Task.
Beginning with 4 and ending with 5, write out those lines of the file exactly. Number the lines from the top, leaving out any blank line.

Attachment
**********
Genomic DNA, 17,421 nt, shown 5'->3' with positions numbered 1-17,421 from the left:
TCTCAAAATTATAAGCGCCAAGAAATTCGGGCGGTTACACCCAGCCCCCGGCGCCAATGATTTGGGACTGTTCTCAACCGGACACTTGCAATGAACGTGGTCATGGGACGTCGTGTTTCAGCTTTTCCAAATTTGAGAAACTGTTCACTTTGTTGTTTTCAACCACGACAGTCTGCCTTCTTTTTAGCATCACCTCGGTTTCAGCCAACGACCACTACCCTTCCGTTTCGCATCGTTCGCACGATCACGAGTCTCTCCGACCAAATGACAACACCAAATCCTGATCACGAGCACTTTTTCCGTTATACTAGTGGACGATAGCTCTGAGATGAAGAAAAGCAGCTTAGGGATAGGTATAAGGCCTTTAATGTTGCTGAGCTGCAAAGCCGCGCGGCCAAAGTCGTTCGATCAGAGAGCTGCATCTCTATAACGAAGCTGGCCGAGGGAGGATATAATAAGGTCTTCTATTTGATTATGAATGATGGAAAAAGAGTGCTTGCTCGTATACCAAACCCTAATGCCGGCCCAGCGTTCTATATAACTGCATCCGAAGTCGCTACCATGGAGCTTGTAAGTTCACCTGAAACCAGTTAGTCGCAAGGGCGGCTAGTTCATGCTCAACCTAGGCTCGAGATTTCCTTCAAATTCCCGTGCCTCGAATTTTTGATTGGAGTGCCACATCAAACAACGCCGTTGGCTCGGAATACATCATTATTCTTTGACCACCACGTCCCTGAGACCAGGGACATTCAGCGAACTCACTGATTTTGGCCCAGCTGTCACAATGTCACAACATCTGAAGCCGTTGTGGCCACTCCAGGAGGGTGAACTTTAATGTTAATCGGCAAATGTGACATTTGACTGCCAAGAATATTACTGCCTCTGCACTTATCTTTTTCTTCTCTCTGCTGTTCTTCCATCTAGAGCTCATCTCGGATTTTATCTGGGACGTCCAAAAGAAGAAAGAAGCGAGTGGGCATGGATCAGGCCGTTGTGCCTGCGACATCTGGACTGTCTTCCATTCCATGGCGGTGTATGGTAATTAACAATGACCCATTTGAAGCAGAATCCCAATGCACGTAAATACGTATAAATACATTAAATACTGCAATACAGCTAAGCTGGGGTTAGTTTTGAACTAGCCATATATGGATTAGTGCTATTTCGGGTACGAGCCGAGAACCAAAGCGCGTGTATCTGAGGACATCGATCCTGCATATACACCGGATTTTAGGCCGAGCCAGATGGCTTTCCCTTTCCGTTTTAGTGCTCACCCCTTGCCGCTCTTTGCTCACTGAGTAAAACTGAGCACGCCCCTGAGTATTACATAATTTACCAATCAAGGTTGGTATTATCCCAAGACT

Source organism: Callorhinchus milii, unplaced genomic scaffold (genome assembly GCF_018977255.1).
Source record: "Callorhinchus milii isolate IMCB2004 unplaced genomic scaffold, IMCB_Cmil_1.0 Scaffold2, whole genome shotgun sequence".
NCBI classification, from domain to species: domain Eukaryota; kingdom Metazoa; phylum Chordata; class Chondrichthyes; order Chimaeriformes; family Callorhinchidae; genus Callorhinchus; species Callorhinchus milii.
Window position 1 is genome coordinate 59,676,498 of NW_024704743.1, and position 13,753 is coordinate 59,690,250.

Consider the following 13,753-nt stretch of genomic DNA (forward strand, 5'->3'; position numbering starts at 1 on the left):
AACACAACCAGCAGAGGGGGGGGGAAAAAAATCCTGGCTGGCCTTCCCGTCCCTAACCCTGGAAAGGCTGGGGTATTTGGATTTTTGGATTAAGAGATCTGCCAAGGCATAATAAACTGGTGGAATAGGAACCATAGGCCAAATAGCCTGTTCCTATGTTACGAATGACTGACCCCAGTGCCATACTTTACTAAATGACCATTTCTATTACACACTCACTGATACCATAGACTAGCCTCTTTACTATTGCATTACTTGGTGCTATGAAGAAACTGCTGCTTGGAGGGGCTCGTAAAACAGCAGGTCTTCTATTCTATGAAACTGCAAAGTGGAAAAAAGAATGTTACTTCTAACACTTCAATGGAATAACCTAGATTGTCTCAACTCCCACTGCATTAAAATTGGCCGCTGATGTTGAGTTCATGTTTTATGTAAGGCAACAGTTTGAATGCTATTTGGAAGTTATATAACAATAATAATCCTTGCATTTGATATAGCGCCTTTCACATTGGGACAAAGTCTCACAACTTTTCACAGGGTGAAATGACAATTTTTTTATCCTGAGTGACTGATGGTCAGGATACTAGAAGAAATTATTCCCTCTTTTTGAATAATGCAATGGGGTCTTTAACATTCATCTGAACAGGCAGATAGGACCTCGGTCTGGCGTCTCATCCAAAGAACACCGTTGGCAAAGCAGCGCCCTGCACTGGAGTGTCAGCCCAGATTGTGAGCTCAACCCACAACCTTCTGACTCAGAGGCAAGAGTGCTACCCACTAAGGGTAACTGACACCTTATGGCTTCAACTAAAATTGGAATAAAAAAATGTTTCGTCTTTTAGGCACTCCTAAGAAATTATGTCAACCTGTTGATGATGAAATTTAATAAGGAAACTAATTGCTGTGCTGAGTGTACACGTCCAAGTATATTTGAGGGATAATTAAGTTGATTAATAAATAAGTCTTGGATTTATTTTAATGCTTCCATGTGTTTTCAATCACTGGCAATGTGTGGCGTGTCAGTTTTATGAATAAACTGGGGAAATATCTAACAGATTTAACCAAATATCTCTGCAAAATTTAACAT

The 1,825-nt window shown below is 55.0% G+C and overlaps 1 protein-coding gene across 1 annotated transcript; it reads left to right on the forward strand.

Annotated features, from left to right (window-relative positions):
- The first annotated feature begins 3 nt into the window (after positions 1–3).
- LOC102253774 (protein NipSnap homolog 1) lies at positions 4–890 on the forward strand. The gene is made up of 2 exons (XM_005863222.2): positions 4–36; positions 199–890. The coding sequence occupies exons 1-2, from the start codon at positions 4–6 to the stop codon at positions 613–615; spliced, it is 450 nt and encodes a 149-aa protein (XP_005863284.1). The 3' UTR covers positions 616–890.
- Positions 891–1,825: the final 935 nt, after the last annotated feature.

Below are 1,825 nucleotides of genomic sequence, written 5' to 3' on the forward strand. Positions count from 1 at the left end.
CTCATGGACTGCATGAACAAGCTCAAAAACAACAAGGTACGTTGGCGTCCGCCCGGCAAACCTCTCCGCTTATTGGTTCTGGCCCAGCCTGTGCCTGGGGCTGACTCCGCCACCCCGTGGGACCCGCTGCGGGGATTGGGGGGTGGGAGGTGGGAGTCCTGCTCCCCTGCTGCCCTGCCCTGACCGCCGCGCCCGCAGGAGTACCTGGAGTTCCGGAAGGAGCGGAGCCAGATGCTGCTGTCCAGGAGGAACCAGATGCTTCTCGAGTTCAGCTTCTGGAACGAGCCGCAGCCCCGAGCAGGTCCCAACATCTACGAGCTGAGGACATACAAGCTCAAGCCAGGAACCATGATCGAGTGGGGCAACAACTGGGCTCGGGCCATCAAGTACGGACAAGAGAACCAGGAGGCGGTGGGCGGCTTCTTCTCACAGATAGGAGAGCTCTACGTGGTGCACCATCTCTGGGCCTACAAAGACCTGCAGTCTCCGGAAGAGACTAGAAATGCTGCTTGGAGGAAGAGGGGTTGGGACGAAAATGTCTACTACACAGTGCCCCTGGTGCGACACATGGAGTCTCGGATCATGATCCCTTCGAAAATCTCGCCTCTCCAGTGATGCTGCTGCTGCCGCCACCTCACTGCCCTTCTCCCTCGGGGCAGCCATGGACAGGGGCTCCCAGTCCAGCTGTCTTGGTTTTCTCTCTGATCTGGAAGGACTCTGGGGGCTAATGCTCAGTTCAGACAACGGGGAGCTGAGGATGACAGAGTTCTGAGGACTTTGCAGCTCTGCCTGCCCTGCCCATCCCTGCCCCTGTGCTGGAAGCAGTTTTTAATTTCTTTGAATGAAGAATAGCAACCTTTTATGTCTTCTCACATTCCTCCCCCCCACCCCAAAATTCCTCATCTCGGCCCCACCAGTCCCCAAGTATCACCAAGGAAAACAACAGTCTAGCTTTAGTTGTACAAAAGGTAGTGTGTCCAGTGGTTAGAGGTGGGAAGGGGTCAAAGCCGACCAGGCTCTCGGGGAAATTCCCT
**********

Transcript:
Source record: "Callorhinchus milii isolate IMCB2004 unplaced genomic scaffold, IMCB_Cmil_1.0 Scaffold2, whole genome shotgun sequence".
NCBI classification, from domain to species: domain Eukaryota; kingdom Metazoa; phylum Chordata; class Chondrichthyes; order Chimaeriformes; family Callorhinchidae; genus Callorhinchus; species Callorhinchus milii.